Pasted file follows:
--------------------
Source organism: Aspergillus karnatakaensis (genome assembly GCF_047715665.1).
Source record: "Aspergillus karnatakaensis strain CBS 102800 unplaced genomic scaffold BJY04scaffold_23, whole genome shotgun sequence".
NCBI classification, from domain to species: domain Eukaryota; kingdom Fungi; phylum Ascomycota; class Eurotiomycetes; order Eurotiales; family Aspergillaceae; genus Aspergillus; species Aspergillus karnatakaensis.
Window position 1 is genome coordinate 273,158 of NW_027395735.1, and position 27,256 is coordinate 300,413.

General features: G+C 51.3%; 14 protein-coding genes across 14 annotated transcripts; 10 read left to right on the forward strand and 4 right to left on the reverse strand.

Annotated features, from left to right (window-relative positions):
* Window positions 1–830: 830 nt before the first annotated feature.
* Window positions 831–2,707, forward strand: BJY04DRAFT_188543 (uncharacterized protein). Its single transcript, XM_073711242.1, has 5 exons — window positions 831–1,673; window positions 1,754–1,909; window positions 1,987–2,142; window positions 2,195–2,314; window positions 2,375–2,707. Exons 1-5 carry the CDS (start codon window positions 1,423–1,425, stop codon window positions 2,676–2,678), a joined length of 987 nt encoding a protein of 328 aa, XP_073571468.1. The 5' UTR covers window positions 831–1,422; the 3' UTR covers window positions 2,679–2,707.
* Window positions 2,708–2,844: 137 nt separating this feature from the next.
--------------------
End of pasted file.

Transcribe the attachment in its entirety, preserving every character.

Source organism: Aspergillus karnatakaensis (genome assembly GCF_047715665.1).
Source record: "Aspergillus karnatakaensis strain CBS 102800 unplaced genomic scaffold BJY04scaffold_23, whole genome shotgun sequence".
NCBI classification, from domain to species: domain Eukaryota; kingdom Fungi; phylum Ascomycota; class Eurotiomycetes; order Eurotiales; family Aspergillaceae; genus Aspergillus; species Aspergillus karnatakaensis.
Window position 1 is genome coordinate 273,158 of NW_027395735.1, and position 27,256 is coordinate 300,413.

General features: G+C 51.3%; 14 protein-coding genes across 14 annotated transcripts; 10 read left to right on the forward strand and 4 right to left on the reverse strand.

Annotated features, from left to right (window-relative positions):
* Window positions 1–830: 830 nt before the first annotated feature.
* Window positions 831–2,707, forward strand: BJY04DRAFT_188543 (uncharacterized protein). Its single transcript, XM_073711242.1, has 5 exons — window positions 831–1,673; window positions 1,754–1,909; window positions 1,987–2,142; window positions 2,195–2,314; window positions 2,375–2,707. Exons 1-5 carry the CDS (start codon window positions 1,423–1,425, stop codon window positions 2,676–2,678), a joined length of 987 nt encoding a protein of 328 aa, XP_073571468.1. The 5' UTR covers window positions 831–1,422; the 3' UTR covers window positions 2,679–2,707.
* Window positions 2,708–2,844: 137 nt separating this feature from the next.